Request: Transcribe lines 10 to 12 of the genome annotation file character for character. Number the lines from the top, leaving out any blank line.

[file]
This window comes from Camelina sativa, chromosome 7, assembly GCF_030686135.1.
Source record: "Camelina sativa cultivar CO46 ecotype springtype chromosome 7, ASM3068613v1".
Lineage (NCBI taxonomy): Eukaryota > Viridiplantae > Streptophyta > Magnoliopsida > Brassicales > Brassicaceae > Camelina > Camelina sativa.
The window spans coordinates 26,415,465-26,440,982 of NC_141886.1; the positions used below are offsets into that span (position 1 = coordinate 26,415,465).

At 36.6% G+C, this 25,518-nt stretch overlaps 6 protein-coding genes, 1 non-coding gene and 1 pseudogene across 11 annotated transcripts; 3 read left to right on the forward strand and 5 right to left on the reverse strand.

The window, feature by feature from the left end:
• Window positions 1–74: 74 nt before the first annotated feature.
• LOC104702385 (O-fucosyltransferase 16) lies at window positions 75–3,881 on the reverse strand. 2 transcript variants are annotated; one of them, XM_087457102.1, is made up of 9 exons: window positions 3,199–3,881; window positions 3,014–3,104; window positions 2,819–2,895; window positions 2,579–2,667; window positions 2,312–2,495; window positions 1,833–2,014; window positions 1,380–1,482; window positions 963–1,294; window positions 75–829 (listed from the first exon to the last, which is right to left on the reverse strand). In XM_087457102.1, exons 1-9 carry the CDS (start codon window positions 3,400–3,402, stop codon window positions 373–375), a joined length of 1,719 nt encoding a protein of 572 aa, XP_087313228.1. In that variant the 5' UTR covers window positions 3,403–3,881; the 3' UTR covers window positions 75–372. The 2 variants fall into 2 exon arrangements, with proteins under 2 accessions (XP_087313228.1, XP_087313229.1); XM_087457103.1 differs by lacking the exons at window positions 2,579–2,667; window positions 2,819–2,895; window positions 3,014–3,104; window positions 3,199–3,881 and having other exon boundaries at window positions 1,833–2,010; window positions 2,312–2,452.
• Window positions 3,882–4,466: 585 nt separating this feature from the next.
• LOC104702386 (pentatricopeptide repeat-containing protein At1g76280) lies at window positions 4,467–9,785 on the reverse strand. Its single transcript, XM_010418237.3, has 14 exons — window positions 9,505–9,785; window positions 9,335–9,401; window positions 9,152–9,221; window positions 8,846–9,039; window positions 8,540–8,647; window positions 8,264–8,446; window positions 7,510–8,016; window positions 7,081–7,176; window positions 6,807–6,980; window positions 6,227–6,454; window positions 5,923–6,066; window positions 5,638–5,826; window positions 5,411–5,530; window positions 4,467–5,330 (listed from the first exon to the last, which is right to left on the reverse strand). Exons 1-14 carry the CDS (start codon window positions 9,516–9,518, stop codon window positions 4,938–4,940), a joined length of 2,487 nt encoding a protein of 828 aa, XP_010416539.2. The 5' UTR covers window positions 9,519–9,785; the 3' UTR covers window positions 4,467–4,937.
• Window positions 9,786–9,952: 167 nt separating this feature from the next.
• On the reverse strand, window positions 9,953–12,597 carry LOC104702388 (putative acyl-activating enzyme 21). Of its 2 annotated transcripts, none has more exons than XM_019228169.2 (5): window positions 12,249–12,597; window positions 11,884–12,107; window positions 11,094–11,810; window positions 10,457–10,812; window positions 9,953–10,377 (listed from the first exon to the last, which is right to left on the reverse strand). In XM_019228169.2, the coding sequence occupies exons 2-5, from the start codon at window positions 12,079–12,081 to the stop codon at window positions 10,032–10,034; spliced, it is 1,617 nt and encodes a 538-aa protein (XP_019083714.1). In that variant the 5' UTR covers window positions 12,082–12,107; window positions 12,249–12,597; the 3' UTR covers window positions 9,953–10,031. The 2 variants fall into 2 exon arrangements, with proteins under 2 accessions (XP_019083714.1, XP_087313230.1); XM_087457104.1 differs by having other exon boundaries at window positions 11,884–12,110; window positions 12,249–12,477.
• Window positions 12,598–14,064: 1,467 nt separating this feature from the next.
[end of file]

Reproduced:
• LOC104702386 (pentatricopeptide repeat-containing protein At1g76280) lies at window positions 4,467–9,785 on the reverse strand. Its single transcript, XM_010418237.3, has 14 exons — window positions 9,505–9,785; window positions 9,335–9,401; window positions 9,152–9,221; window positions 8,846–9,039; window positions 8,540–8,647; window positions 8,264–8,446; window positions 7,510–8,016; window positions 7,081–7,176; window positions 6,807–6,980; window positions 6,227–6,454; window positions 5,923–6,066; window positions 5,638–5,826; window positions 5,411–5,530; window positions 4,467–5,330 (listed from the first exon to the last, which is right to left on the reverse strand). Exons 1-14 carry the CDS (start codon window positions 9,516–9,518, stop codon window positions 4,938–4,940), a joined length of 2,487 nt encoding a protein of 828 aa, XP_010416539.2. The 5' UTR covers window positions 9,519–9,785; the 3' UTR covers window positions 4,467–4,937.
• Window positions 9,786–9,952: 167 nt separating this feature from the next.
• On the reverse strand, window positions 9,953–12,597 carry LOC104702388 (putative acyl-activating enzyme 21). Of its 2 annotated transcripts, none has more exons than XM_019228169.2 (5): window positions 12,249–12,597; window positions 11,884–12,107; window positions 11,094–11,810; window positions 10,457–10,812; window positions 9,953–10,377 (listed from the first exon to the last, which is right to left on the reverse strand). In XM_019228169.2, the coding sequence occupies exons 2-5, from the start codon at window positions 12,079–12,081 to the stop codon at window positions 10,032–10,034; spliced, it is 1,617 nt and encodes a 538-aa protein (XP_019083714.1). In that variant the 5' UTR covers window positions 12,082–12,107; window positions 12,249–12,597; the 3' UTR covers window positions 9,953–10,031. The 2 variants fall into 2 exon arrangements, with proteins under 2 accessions (XP_019083714.1, XP_087313230.1); XM_087457104.1 differs by having other exon boundaries at window positions 11,884–12,110; window positions 12,249–12,477.